Source: New Scientist (1/12/01)

Eco No-no in The Netherlands (date 25/10/01)

Many projects that look into more environmentally-friendly ways of farming may prove to be fruitless. David Kleijn, a Dutch scientist at Wageningen Agricultural University has been investigating a 20-year old scheme in which Dutch farmers were paid subsidies to delay their spring mowing of grass fields until July. The rationale was to encourage birds to nest and hatch in time for their fledgelings to leave the nest in safety. Unfortunately it appears that, in a comparison of normal and eco-managed field sites, there was no positive effect on bird species diversity. Quite the opposite in fact. It was discovered that the birds preferred to nest on the normal sites. It seems that the late mowing conditions meant that there was less of a need to apply nitrogen fertiliser onto the soil, which in turn reduced the population of earthworms at the eco-managed sites. Birds naturally avoided these fields because there was less to eat. However, all is not doom and gloom. In a scheme instituted in Devon, England farmers who were paid to leave stubble on their fields over winter generated an 83% rise in the numbers of the endangered cirl bunting when compared to the numbers on surrounding fields.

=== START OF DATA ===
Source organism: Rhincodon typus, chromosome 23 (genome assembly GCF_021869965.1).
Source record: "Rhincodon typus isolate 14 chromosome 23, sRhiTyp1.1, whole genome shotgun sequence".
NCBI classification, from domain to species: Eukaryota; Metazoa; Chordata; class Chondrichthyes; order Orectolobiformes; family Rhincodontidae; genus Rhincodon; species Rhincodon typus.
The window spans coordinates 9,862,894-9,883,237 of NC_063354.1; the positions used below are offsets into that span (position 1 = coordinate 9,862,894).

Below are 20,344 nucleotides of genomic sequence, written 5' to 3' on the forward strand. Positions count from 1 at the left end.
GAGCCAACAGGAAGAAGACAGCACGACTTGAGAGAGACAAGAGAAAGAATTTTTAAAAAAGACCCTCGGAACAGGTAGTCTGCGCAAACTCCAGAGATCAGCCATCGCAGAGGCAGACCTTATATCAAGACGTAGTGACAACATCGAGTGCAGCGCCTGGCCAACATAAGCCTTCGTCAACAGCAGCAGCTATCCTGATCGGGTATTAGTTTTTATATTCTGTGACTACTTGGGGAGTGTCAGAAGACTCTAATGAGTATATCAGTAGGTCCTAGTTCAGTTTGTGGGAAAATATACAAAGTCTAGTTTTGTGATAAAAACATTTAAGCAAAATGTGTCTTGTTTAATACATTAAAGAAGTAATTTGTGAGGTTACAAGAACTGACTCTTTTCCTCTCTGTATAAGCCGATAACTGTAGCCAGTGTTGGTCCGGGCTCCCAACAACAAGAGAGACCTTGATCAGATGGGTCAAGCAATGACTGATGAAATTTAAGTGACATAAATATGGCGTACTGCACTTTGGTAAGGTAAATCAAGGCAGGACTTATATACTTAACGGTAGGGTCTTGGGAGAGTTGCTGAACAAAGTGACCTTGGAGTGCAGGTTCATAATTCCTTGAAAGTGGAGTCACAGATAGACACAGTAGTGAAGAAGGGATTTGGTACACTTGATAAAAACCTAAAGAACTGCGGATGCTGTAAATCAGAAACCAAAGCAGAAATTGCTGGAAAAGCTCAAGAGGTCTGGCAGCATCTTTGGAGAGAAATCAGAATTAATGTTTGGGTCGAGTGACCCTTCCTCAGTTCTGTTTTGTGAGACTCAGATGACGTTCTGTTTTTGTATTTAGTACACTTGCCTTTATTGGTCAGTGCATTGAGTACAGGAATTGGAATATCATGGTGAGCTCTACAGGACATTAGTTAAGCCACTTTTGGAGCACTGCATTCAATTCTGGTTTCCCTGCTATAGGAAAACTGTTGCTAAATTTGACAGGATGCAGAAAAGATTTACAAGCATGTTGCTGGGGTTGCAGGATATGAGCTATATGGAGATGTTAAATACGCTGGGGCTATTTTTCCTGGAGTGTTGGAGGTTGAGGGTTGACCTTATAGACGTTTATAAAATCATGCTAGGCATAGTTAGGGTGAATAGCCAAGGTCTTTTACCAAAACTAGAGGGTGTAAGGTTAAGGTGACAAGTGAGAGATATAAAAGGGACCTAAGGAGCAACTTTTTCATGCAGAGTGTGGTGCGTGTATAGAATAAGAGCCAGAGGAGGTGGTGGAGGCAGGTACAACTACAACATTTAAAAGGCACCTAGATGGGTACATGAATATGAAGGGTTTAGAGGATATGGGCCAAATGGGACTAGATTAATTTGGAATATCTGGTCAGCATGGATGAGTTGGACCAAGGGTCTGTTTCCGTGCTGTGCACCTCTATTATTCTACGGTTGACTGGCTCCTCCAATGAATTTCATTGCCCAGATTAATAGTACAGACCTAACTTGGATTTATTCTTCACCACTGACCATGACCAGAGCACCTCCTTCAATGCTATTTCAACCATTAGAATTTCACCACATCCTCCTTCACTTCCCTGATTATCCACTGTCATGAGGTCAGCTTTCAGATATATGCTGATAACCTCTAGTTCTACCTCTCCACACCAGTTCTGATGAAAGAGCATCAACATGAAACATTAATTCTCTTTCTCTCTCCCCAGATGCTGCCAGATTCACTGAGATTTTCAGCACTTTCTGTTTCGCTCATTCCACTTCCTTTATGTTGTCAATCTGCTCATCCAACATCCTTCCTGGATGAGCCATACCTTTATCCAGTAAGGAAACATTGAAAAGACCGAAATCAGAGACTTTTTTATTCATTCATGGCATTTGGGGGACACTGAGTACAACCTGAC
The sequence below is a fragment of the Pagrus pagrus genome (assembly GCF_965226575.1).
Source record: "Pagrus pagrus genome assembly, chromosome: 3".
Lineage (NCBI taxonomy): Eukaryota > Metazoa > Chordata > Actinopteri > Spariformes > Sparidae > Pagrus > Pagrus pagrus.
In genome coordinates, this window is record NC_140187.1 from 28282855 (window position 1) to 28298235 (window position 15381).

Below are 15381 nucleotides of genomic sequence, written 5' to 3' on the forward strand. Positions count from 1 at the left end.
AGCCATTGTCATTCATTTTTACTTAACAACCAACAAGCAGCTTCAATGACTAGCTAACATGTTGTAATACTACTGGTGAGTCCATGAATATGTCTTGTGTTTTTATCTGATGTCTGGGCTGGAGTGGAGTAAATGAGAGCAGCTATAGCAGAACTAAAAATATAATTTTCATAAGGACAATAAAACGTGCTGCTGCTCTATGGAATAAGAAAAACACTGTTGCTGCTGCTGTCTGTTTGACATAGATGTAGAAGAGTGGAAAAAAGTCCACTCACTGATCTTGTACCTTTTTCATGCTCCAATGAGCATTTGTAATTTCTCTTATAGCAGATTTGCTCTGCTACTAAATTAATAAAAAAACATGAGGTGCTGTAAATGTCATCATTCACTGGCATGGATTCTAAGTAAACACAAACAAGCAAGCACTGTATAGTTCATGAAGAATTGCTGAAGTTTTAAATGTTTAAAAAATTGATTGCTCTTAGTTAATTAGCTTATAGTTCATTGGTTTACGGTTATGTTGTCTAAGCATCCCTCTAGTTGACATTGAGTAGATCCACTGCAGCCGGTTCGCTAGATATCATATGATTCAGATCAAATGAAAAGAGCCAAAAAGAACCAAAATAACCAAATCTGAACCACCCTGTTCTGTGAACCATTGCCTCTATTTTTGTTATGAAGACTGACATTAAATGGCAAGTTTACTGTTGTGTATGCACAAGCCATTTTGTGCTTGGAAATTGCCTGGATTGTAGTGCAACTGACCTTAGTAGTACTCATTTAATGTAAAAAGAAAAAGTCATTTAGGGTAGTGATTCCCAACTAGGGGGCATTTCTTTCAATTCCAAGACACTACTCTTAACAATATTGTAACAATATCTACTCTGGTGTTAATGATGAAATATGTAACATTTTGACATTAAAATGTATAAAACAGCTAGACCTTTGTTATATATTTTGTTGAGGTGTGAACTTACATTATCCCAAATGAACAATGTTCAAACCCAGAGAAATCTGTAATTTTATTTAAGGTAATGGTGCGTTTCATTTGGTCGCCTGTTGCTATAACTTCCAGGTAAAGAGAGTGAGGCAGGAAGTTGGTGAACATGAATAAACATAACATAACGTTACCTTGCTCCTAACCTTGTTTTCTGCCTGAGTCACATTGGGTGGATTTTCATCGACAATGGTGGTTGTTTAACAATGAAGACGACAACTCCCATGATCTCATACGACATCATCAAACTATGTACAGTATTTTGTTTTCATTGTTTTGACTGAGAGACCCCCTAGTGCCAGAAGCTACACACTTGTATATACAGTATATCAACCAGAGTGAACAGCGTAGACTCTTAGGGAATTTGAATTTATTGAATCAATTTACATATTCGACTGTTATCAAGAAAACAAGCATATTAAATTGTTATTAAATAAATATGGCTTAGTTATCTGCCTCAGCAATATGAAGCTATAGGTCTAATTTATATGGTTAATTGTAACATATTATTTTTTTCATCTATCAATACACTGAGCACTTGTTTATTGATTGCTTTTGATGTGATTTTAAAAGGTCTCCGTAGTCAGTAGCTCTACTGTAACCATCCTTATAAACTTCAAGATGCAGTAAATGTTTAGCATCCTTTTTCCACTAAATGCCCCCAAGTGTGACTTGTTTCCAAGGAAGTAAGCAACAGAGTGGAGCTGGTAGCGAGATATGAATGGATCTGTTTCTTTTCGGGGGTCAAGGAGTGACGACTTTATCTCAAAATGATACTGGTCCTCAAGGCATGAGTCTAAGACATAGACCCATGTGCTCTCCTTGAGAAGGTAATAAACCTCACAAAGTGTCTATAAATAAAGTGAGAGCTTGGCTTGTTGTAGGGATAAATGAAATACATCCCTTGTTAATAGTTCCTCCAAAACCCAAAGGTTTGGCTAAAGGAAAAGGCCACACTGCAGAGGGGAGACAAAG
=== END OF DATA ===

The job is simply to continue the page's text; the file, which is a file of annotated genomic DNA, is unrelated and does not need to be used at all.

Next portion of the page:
Source: New Scientist (25/10/01)

Winning Oscar (date 6/10/01)

Novel mini environmentally-friendly fuel cells that rely on plankton as their power source have been developed at the US Naval Research Laboratory. The Ocean Sediment Carbon Aerobic Reactor or OSCAR for short, utilises a natural potential difference that exists between the layer of sediment on the sea-bed and the sea-water above that is created by different types of plankton. Plankton release energy when they use oxygen to break down molecules in the water or sediment as fuel for their own metabolism. However, deeper down in the sediment there is no oxygen so the plankton that live there have to rely on a different set of reactions for their livelihood. These two different reactions create a potential difference caused by a difference in the negatively-charged electrons released in each reaction. To take advantage of this the scientists placed one electrode in the sediment and one in the sea-water. Electrons will flow from one electrode to the other, thus generating a current and hence electrical power. Even though this biological battery produces only 50 milliwatts of power per square meter of electrodes the cell has an effectively unlimited lifespan since the sediment is constantly being flushed of its old dead plankton and replaced with new organisms. It is hoped that these new "batteries" will replace fuel cells presently used to power oceanographic sensors, which need to be replaced relatively frequently.